30-hr wooden works movements based on an Eli Terry design can be distinguished from one another using the identification scheme of Snowden Taylor. He was able to categorize movements based on features of the movements that were characteristic of specific makers. His identification scheme was published in the NAWCC Bulletin (Whole No. 208, Vol. XXII, No. 5, Part I, October 1980). Snowden has updated the identification table over the years, but the Bulletin article remains an indispensable resource. An updated version is available in a Microsoft Excel spreadsheet at http://clocknuts.com/Wood%20Movement%20ID.htm.
The first two, and earliest, of the movements shown below do not follow the Terry design. The Chauncey Boardman movement (commonly referred to as a “groaner”) was used by Jerome from around 1825-1828. The movement designed by Noble Jerome (“thin” movement) was introduced in 1828 presumably to circumvent Terry’s patent.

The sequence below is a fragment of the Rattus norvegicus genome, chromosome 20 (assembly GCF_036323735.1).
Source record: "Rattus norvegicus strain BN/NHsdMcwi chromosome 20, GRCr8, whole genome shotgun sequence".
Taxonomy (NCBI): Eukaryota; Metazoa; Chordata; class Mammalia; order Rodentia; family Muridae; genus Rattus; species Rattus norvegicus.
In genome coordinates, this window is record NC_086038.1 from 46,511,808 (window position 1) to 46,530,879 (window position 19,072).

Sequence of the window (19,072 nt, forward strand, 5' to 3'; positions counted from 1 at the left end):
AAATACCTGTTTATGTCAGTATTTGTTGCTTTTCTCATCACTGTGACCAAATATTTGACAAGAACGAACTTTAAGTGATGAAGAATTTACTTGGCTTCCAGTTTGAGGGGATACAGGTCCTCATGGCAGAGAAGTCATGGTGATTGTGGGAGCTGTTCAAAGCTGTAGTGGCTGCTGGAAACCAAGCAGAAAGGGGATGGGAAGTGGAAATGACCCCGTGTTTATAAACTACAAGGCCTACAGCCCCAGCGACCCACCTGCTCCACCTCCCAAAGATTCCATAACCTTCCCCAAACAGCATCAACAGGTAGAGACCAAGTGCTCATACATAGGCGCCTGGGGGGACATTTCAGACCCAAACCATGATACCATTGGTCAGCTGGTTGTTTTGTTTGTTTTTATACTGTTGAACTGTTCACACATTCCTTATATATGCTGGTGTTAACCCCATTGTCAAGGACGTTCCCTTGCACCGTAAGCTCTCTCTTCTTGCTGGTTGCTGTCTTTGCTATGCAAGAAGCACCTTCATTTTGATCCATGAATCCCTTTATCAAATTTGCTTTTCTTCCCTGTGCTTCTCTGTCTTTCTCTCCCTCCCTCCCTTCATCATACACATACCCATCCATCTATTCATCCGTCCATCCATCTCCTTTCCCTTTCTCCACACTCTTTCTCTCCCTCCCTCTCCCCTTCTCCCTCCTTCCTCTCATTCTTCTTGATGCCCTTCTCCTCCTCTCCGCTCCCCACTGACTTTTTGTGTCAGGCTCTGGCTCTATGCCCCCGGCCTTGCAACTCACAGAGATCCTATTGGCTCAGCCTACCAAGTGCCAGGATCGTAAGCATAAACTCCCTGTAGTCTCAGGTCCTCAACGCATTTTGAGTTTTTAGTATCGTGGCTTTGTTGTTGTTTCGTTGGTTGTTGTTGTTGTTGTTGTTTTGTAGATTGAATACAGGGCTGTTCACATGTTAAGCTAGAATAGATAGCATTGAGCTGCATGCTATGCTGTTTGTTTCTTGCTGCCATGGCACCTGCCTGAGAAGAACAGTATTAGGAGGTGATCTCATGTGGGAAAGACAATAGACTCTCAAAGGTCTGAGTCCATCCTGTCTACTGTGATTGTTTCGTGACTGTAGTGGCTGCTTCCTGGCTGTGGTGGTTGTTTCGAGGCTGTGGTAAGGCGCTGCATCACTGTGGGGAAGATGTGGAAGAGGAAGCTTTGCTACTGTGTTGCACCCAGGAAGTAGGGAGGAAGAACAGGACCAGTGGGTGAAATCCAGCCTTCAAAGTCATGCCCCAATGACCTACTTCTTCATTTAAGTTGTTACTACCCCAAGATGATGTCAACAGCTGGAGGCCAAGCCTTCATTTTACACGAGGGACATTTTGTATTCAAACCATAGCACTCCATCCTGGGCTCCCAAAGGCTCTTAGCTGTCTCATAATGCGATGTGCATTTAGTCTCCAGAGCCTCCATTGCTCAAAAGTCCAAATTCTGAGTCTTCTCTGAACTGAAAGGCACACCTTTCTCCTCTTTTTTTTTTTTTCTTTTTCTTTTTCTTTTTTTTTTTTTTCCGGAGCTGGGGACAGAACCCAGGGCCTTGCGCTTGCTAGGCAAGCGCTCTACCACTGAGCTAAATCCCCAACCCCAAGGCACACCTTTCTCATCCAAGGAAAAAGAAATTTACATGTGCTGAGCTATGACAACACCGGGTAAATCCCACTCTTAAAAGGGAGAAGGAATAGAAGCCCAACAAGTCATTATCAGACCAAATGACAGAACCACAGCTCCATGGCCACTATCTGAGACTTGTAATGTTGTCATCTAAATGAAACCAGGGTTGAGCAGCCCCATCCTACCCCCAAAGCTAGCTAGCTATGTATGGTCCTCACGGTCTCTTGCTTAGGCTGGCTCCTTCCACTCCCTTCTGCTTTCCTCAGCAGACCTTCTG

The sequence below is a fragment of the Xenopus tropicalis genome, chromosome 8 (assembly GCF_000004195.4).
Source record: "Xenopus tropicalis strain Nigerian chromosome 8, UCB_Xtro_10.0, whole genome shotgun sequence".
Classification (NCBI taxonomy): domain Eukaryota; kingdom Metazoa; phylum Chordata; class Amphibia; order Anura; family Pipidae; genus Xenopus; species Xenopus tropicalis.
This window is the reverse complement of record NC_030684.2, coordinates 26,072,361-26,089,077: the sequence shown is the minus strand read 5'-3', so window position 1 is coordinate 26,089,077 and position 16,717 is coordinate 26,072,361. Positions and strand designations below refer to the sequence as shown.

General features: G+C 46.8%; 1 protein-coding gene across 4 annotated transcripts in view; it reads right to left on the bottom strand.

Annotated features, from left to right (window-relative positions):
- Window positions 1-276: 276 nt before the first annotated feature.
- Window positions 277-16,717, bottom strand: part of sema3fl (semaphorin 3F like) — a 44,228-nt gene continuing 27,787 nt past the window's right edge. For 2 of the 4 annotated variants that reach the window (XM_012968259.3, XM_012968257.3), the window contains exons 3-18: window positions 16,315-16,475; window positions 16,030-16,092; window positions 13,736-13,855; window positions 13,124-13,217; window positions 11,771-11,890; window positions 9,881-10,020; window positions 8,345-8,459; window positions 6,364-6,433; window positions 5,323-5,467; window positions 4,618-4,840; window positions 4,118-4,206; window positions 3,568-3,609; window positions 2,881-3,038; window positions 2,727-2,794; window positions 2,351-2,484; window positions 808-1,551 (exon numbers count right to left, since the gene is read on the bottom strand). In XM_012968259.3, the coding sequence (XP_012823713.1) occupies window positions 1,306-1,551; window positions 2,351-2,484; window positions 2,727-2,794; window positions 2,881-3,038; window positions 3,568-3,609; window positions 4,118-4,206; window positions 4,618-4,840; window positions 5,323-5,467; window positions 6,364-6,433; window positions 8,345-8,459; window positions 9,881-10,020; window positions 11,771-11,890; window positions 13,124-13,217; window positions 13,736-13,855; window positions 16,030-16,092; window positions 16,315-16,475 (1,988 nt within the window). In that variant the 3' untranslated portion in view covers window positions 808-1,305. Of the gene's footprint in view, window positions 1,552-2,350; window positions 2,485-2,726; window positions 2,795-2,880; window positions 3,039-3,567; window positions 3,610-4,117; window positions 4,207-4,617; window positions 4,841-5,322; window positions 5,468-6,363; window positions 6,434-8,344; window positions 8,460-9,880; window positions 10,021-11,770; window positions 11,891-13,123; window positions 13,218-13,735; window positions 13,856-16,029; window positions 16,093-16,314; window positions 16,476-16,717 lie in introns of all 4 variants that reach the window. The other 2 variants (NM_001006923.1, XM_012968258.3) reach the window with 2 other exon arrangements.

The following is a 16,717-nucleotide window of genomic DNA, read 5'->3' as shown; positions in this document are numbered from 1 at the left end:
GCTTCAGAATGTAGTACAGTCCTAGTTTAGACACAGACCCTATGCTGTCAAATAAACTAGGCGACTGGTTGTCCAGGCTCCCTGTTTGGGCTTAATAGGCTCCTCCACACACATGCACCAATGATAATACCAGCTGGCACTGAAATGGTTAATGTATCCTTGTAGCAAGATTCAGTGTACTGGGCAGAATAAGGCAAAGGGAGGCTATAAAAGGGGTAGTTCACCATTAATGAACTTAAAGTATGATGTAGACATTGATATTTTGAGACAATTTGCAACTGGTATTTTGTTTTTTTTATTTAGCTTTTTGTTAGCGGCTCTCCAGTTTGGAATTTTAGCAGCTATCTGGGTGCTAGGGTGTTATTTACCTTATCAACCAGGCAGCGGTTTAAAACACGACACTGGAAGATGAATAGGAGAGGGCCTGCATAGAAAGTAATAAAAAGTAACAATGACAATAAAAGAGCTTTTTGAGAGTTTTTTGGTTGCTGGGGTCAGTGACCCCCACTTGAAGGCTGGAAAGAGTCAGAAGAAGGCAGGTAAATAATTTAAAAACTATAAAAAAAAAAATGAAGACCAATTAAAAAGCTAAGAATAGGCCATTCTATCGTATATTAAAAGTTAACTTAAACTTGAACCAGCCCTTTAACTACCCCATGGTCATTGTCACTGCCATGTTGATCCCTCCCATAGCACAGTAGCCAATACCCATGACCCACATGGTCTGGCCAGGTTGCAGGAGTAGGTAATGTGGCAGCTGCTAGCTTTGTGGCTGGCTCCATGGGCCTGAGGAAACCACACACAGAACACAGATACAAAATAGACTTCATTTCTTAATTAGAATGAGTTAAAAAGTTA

“Groaner” movement; probably made by Chauncey Boardman, in a c. 1825-1826 Jerome, Darrow & Co. bronzed looking-glass clock.
Noble Jerome “thin” movement, c. 1828, from a Jeromes & Darrow bronzed looking-glass clock.
Type 5.112 30-hr wooden works movement with brass bushings (original) from a c. 1832 Jeromes & Darrow column & cornice clock.
Type 5.113 30-hr wooden works movement by Jeromes & Co., c. 1834. Distinguished from the type 5.112 by rings around the winding arbors. Of course, the brass-bushed 5.112 shown above does not have rings, but that’s due to the bushings (which are original).